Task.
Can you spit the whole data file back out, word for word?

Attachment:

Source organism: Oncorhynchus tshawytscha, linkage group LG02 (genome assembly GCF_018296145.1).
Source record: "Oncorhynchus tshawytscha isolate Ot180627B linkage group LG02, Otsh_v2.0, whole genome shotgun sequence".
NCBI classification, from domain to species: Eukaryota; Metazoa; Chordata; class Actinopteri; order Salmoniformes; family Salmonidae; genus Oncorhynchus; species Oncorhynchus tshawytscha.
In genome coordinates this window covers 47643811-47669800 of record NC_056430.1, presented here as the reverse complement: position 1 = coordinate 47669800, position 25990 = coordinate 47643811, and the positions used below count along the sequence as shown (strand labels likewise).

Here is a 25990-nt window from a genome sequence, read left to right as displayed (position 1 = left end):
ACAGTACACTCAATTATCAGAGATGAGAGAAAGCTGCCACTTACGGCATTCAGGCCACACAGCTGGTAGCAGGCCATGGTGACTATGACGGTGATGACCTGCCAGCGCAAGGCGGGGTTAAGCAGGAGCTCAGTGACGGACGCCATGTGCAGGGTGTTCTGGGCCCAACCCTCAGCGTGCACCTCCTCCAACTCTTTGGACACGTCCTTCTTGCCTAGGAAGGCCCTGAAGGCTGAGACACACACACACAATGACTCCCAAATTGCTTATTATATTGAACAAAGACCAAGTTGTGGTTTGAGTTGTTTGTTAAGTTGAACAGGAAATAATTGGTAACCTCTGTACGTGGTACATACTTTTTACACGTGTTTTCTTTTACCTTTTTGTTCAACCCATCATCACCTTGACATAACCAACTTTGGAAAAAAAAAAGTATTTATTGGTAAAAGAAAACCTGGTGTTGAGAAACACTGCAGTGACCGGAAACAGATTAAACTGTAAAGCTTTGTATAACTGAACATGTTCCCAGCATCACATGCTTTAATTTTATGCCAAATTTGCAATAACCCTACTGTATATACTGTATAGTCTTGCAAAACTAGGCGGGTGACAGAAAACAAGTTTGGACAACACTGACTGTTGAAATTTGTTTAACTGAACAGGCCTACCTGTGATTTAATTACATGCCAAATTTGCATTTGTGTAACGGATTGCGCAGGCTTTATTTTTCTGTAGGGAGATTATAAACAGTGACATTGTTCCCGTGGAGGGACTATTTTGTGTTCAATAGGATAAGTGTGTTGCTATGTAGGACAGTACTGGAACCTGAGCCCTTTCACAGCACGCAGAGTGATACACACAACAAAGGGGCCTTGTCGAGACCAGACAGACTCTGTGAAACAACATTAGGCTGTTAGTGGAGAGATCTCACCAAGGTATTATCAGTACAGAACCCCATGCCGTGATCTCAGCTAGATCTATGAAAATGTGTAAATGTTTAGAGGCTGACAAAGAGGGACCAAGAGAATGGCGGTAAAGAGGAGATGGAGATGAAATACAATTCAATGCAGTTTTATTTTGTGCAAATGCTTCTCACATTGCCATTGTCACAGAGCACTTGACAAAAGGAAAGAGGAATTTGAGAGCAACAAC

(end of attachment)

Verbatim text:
Source organism: Oncorhynchus tshawytscha, linkage group LG02 (genome assembly GCF_018296145.1).
Source record: "Oncorhynchus tshawytscha isolate Ot180627B linkage group LG02, Otsh_v2.0, whole genome shotgun sequence".
NCBI classification, from domain to species: Eukaryota; Metazoa; Chordata; class Actinopteri; order Salmoniformes; family Salmonidae; genus Oncorhynchus; species Oncorhynchus tshawytscha.
In genome coordinates this window covers 47643811-47669800 of record NC_056430.1, presented here as the reverse complement: position 1 = coordinate 47669800, position 25990 = coordinate 47643811, and the positions used below count along the sequence as shown (strand labels likewise).

Here is a 25990-nt window from a genome sequence, read left to right as displayed (position 1 = left end):
ACAGTACACTCAATTATCAGAGATGAGAGAAAGCTGCCACTTACGGCATTCAGGCCACACAGCTGGTAGCAGGCCATGGTGACTATGACGGTGATGACCTGCCAGCGCAAGGCGGGGTTAAGCAGGAGCTCAGTGACGGACGCCATGTGCAGGGTGTTCTGGGCCCAACCCTCAGCGTGCACCTCCTCCAACTCTTTGGACACGTCCTTCTTGCCTAGGAAGGCCCTGAAGGCTGAGACACACACACACAATGACTCCCAAATTGCTTATTATATTGAACAAAGACCAAGTTGTGGTTTGAGTTGTTTGTTAAGTTGAACAGGAAATAATTGGTAACCTCTGTACGTGGTACATACTTTTTACACGTGTTTTCTTTTACCTTTTTGTTCAACCCATCATCACCTTGACATAACCAACTTTGGAAAAAAAAAAGTATTTATTGGTAAAAGAAAACCTGGTGTTGAGAAACACTGCAGTGACCGGAAACAGATTAAACTGTAAAGCTTTGTATAACTGAACATGTTCCCAGCATCACATGCTTTAATTTTATGCCAAATTTGCAATAACCCTACTGTATATACTGTATAGTCTTGCAAAACTAGGCGGGTGACAGAAAACAAGTTTGGACAACACTGACTGTTGAAATTTGTTTAACTGAACAGGCCTACCTGTGATTTAATTACATGCCAAATTTGCATTTGTGTAACGGATTGCGCAGGCTTTATTTTTCTGTAGGGAGATTATAAACAGTGACATTGTTCCCGTGGAGGGACTATTTTGTGTTCAATAGGATAAGTGTGTTGCTATGTAGGACAGTACTGGAACCTGAGCCCTTTCACAGCACGCAGAGTGATACACACAACAAAGGGGCCTTGTCGAGACCAGACAGACTCTGTGAAACAACATTAGGCTGTTAGTGGAGAGATCTCACCAAGGTATTATCAGTACAGAACCCCATGCCGTGATCTCAGCTAGATCTATGAAAATGTGTAAATGTTTAGAGGCTGACAAAGAGGGACCAAGAGAATGGCGGTAAAGAGGAGATGGAGATGAAATACAATTCAATGCAGTTTTATTTTGTGCAAATGCTTCTCACATTGCCATTGTCACAGAGCACTTGACAAAAGGAAAGAGGAATTTGAGAGCAACAAC